In this cynical, media age, it is not easy for an organisation to establish a strong reputation for taking complicated facts and delivering sound and sober judgements upon them, but you’d have to say the Institute for Fiscal Studies has done so.

There were times when I was working for the government when their judgements could be a pain in the neck, and their sanctimoniousness could be a bit off-putting at times too. But the reason for the pain was the knowledge that they were taken seriously inside and outside the Westminster-Whitehall bubble, and they were often right.

That is why both the Tories and the Lib Dems, when in Opposition, would leap on any criticism the IFS made of Gordon Brown’s economic approach.

So as Nick Clegg rages at the IFS over their factual observation that the Spending Review was regressive, ie hitting the poorest hardest aka unfair, let us add the IFS to the list of things on which the DPM has stood on his head since May 6.

Both Clegg and David Cameron looked a bit uncomfortable taking questions from the public yesterday. The beginnings of real anger at the unfairness of some of their decisions was coming through. That anger will grow when the decisions are implemented. And I was not at all surprised to see Clegg popping up in The Guardian trying to assure Lib Dems that values of fairness underpinned the approach to the CSR.

But the paper’s front page, even without his help, rather torpedoed that. The IFS report on the regressive nature of the overall package; and their other main story about the bankers breathing a big sigh of relief that the planned levy is not going to hit them very hard at all.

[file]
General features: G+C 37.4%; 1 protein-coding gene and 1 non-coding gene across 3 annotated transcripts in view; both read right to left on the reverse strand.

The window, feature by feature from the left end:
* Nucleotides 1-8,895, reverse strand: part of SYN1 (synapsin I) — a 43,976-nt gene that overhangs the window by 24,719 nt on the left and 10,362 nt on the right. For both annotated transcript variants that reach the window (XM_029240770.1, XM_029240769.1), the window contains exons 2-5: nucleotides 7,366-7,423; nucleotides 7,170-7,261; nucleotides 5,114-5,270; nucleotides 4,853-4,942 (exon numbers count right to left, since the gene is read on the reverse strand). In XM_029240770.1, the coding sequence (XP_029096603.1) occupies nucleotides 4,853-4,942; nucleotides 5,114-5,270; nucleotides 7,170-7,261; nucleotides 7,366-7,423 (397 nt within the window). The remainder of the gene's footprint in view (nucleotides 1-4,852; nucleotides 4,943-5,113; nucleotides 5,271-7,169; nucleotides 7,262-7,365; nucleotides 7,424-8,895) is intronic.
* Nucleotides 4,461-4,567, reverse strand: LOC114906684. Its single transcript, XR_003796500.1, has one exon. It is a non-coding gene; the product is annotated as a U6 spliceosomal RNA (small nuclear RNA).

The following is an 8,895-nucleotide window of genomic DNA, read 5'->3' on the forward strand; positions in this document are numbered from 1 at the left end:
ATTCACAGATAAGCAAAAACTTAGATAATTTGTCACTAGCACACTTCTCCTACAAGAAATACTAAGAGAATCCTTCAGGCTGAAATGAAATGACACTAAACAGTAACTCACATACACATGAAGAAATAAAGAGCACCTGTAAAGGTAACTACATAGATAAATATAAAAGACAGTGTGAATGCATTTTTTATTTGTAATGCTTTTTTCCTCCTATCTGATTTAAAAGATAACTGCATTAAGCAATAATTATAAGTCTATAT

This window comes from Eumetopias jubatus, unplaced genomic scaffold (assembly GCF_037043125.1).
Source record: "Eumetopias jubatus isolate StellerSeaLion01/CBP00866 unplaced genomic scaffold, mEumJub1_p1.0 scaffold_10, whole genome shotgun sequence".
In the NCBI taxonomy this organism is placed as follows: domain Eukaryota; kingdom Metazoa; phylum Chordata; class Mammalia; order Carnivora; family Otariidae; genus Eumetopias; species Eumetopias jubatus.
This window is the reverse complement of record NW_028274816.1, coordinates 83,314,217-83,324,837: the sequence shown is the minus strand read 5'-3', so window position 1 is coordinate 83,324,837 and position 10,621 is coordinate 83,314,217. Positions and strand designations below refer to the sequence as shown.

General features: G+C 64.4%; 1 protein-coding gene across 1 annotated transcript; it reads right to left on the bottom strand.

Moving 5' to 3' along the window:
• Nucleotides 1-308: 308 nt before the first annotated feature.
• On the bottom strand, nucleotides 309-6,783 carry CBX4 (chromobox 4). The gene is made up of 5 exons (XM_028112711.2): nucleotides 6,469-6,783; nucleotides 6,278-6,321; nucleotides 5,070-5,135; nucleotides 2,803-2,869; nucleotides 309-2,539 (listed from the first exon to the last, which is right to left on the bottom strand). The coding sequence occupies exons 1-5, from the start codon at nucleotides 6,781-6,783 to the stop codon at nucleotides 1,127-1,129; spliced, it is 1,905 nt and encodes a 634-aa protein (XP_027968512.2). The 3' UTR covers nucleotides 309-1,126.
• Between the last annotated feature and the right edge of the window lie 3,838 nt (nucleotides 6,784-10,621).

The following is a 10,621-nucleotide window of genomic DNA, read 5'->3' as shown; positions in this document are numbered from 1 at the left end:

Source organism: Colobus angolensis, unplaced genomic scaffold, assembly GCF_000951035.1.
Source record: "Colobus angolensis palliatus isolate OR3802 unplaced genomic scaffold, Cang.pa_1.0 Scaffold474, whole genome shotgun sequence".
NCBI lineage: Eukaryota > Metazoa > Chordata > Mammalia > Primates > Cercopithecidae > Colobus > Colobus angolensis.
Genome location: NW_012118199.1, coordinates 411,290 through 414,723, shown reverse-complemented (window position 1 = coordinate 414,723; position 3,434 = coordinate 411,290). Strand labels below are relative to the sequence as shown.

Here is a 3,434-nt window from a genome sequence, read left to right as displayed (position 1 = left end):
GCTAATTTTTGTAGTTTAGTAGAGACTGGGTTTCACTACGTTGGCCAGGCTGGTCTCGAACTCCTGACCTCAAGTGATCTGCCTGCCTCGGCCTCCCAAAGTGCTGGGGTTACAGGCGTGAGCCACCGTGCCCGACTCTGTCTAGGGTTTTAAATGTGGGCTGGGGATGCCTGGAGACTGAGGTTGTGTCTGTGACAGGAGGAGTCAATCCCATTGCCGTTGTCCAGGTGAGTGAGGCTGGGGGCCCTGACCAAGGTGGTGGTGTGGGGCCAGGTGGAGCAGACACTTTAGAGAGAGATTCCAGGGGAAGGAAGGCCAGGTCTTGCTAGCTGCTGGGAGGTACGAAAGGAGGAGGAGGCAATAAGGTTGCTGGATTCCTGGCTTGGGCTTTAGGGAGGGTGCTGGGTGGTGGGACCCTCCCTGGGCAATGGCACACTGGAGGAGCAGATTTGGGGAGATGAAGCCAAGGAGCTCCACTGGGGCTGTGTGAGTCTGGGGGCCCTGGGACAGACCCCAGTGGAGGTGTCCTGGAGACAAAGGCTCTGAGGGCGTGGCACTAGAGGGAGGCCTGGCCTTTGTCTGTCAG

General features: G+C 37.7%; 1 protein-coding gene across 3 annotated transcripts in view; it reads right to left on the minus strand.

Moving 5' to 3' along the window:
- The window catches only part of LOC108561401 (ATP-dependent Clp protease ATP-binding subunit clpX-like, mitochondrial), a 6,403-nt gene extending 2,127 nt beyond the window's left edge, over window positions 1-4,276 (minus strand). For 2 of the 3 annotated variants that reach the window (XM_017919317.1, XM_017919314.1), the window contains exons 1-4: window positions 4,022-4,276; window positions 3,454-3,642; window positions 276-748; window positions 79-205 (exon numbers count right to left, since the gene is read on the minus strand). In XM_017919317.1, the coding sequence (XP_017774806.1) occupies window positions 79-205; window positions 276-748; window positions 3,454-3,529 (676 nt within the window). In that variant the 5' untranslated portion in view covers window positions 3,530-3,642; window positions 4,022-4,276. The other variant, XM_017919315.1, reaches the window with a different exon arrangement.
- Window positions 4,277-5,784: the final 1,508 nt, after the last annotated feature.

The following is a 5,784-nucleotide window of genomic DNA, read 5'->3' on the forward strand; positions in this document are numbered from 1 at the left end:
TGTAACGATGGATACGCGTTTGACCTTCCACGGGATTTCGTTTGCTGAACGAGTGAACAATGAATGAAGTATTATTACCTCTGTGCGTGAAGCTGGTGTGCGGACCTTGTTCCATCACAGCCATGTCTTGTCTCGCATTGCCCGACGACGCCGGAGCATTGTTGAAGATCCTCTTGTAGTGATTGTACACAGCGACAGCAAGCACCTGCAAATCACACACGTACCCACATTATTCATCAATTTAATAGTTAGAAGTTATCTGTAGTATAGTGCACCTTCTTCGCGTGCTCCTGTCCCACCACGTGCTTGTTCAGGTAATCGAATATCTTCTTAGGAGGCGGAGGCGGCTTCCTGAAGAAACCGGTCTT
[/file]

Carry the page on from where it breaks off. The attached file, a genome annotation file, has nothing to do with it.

And over on the letters page, someone pointing out that the extra welfare cuts on top of those announced in the budget – £7bn – is the same sum enjoyed by bankers in bonuses. Fair? Don’t think so, Nick. Or ask yourself this … if the Tories had got a majority, and you had still been in Opposition, would you have said it was fair? No, didn’t think so.

There is also a lot more unravelling to do on the pupil premium. A perfecfly fair idea in many ways. More for those at the bottom end .. like it. But the money is coming from the schools budget which they all claimed was being protected. It isn’t. It means spending per pupil for the average will fall, n’est-ce pas Nick. Fair? No.

What the IFS has shown is that on big arguments, it is possible to push this lot back fairly quickly. Even with most of the media still in bottom-kissing mode, I reckon before too long it will be well established with public opinion that this package is not fair.

Meanwhile Labour needs to push back hard, strategically and over time, on the ‘it’s all Labour’s fault’ part of the Tory argument. It can be done. And it needs to be done, with the same doggedness and attention to detail that has got the IFS established as such a strong voice in this area.